Copies of this and subsequent issues of the Abstracts will be sent on application
(enclosing subscription of 4s. in the Sterling Area, and $1 in other countries, per
annum) to the Editor, Department of Commerce, University of Melbourne, Carlton, N.3.
Where the size of a Government publication or Parliamentary Paper (P.P.) is not given, it is 81 ins. x 131 ins.
(A) Economics and Economic Policy
i. Full Employment in Australia. Government
Printer, Canberra, P.P. II of 1945, pp. 19.
'Full employment is a fundamental aim of the Com-
monwealth Government.' With this announcement of
the objective commences the Report of the Government
on its post-war economic policy. 'The policy outlined
is that governments should accept the responsibility
for stimulating spending on goods and services to the
extent necessary to sustain full employment. To
prevent the waste of resources which results from
unemployment is the first and greatest step to higher
living standards.' 'The amount of employment available
at any time depends on the demand for goods and
services-that is, on expenditure by individuals, firms,
public authorities and overseas buyers. Full employ-
ment can be maintained only as long as total expenditure
provides a market for all the goods and services turned
out by Australian men and women, working with avail-
able equipment and materials, and fully employed after
allowing for need for leisure.' It is held that 'the essen-
tial condition of full employment is that public expendi-
ture should be high enough to stimulate private
spending to the point where the two together will
provide a demand for the total production of which the
economy is capable when it is fully employed.' The
problems which are connected with such a policy are :-
the danger of excess spending, the need for flexibility
of resources, the importance of providing incentives to
enterprise and efficiency, the necessity of maintaining
a fair wage policy and a high level of social services.
Private capital expenditure will continue to be one of
the most significant parts of total expenditure, but
'its extreme variability and the impossibility of com-
pletely stabilizing the factors bringing about variability
present a most important and difficult problem.' To
prevent such changes international co-operation and
'the stabilization of total expenditure and employment
in Australia by bringing about a compensating expansion
in public capital expenditure and by other means' are
suggested. This, of course, will require a continual
review of export prospects and involve also control of
imports in order to prevent an external depreciation of
2. Some Problems of Economic Policy. Report
by D. B. Copland. Government Printer,
Canberra, P.P. 9 of 1945, pp. 38. Price
The more important issues of economic policy in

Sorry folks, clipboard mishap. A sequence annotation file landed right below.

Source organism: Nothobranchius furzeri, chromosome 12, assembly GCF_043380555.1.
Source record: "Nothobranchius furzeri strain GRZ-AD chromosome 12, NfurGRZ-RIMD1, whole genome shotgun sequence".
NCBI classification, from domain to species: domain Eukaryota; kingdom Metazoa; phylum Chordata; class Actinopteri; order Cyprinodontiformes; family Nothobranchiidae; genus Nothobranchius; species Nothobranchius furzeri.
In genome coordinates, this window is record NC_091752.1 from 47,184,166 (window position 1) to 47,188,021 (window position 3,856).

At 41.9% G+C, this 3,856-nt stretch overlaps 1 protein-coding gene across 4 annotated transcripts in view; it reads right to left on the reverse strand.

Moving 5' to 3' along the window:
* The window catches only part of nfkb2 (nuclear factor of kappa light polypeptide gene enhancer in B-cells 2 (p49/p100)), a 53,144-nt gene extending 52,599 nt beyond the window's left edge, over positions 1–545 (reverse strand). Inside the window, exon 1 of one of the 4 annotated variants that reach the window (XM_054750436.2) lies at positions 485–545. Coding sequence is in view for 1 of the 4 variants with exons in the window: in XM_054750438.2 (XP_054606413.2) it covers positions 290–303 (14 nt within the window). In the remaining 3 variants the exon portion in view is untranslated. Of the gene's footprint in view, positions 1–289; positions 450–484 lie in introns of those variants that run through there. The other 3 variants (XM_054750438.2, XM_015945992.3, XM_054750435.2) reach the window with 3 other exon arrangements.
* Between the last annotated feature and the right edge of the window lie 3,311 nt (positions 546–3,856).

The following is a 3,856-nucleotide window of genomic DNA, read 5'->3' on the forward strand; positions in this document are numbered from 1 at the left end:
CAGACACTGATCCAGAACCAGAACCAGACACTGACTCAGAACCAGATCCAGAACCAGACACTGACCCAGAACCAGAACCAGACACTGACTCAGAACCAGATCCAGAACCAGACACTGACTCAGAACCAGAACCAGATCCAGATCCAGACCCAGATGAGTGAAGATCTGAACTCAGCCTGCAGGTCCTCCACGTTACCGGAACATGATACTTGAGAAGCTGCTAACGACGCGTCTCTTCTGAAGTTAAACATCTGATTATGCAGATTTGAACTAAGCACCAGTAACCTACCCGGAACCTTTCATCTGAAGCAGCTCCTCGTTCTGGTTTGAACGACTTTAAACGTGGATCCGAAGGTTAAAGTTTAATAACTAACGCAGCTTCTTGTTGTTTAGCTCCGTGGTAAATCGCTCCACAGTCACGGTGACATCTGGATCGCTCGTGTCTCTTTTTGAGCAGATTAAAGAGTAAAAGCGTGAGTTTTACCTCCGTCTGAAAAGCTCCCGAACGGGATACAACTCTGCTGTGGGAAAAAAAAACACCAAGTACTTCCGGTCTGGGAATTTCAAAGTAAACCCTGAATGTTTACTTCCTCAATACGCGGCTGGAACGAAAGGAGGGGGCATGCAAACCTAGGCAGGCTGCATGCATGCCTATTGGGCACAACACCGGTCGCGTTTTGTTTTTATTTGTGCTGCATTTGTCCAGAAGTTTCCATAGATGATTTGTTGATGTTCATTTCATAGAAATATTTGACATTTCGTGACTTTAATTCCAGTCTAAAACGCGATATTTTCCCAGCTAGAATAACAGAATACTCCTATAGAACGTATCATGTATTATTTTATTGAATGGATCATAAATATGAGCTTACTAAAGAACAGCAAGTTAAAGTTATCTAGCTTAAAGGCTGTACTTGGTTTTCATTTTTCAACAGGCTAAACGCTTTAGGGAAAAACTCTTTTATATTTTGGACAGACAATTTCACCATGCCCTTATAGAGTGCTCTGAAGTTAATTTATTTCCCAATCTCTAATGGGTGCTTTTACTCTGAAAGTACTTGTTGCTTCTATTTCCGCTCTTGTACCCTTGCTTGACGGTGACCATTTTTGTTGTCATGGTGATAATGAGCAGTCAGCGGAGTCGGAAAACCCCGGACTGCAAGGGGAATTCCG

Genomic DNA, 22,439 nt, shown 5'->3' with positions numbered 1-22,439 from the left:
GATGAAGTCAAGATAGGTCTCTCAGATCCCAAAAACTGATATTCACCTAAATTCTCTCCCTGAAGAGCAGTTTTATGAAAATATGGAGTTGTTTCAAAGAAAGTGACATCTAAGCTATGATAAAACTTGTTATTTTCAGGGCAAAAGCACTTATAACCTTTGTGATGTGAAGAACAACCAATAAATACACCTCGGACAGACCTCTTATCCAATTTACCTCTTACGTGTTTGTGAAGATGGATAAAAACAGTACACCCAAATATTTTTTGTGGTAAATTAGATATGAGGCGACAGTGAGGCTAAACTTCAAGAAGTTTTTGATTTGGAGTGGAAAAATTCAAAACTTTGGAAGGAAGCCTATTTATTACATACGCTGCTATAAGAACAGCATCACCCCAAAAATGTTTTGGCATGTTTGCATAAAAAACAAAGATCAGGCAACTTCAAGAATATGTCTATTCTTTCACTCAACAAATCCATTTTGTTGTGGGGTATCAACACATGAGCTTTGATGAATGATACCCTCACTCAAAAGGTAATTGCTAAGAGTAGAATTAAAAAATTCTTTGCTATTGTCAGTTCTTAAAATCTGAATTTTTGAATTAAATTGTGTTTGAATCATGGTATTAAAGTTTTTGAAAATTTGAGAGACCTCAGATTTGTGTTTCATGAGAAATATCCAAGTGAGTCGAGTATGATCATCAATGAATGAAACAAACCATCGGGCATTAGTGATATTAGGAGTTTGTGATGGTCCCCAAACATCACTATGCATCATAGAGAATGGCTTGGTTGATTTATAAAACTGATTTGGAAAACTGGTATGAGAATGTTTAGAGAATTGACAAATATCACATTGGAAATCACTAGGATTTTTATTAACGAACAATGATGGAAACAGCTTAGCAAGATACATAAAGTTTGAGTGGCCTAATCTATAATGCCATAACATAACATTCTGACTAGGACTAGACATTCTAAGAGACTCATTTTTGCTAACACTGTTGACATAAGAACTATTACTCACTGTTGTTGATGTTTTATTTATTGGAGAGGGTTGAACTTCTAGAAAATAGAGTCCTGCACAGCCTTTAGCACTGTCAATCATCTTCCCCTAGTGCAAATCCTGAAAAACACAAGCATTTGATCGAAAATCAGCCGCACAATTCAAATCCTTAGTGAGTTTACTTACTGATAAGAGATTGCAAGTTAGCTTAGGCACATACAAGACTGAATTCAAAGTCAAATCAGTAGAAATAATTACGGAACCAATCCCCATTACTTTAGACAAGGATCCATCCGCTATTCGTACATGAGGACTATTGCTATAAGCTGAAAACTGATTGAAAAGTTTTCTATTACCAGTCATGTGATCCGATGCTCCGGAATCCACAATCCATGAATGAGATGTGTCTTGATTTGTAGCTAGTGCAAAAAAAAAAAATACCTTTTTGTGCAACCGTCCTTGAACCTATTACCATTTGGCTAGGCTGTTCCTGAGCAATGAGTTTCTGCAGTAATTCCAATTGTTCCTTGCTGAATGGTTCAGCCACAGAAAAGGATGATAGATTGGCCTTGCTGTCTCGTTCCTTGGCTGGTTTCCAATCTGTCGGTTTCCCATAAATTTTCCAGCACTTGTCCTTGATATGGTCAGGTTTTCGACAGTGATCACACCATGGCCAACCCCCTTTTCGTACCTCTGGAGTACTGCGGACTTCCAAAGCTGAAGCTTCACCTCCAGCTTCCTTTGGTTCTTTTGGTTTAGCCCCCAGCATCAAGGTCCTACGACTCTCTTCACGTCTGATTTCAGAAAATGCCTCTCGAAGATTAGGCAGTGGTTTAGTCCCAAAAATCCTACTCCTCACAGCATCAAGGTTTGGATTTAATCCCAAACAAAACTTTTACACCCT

Australia in relation to developments that are taking
place in the United Kingdom, the United States and
Canada are discussed. The main questions dealt with
are :-the national war effort in each country, economic
controls, price control, farm prices, de-control after
the war, economic research and economic policy, trade
policy and the place of public works in the economy.
The author had the opportunity of discussing these
questions in official and unofficial circles in the countries
mentioned and the comments made by him are con-
clusions emerging from his discussions. The relation
of public finance to the objective of full employment
forms a central theme of the report, and Australian
industrial activity is considered in conjunction with
financial and economic policy in overseas countries.
The report should be studied in conjunction with
the Australian White Paper on Full Employment
3. The Post-War World Economy. By L. G.
Melville. In Australia's Post-War Econ-
omy. Australasian Publishing Co., Sydney,
1945, pp. 1-45. Price 7s. 6d.
After a brief survey of the basic assumptions of the
classical theory of international trade and finance (and
their criticism by Keynes, Robinson, Chamberlin and
others), of international monetary co-operation, econ-
omic nationalism, full employment and the consequences
of unemployment, the author's conclusions are as
The old theory of international trade gave us a means
(free trade) and an end (international prosperity). But
the assumptions of the theory were deficient and are
now inappropriate to the changed economic circum-
stances. Nevertheless, the articles of the creed continue
to be accepted, although they need to be revised. Em-
ployment must replace trade as the means to the end.
If high levels of employment were maintained in the
major countries of the world, much of the validity of
the old theory would be restored and the 'trade' approach
and multilateralism would again have a chance of suc-
cess. But even if all countries are not yet prepared to
accept full employment as a goal, and the 'trade' ap-
proach to post-war problems breaks down, something
will be saved if the 'employment' approach is accepted
within regional groups.
4. Prices and Wages. Economic News, Bulletin
of the Queensland Bureau of Industry,
Official statistics show that during the past years
retail prices in Australia have been 23 per cent above
1938-39 levels, and that wages have risen faster than
prices, so that real wages for a normal working week
are now 4 per cent higher than pre-war. However,
including fruit and vegetables and other items excluded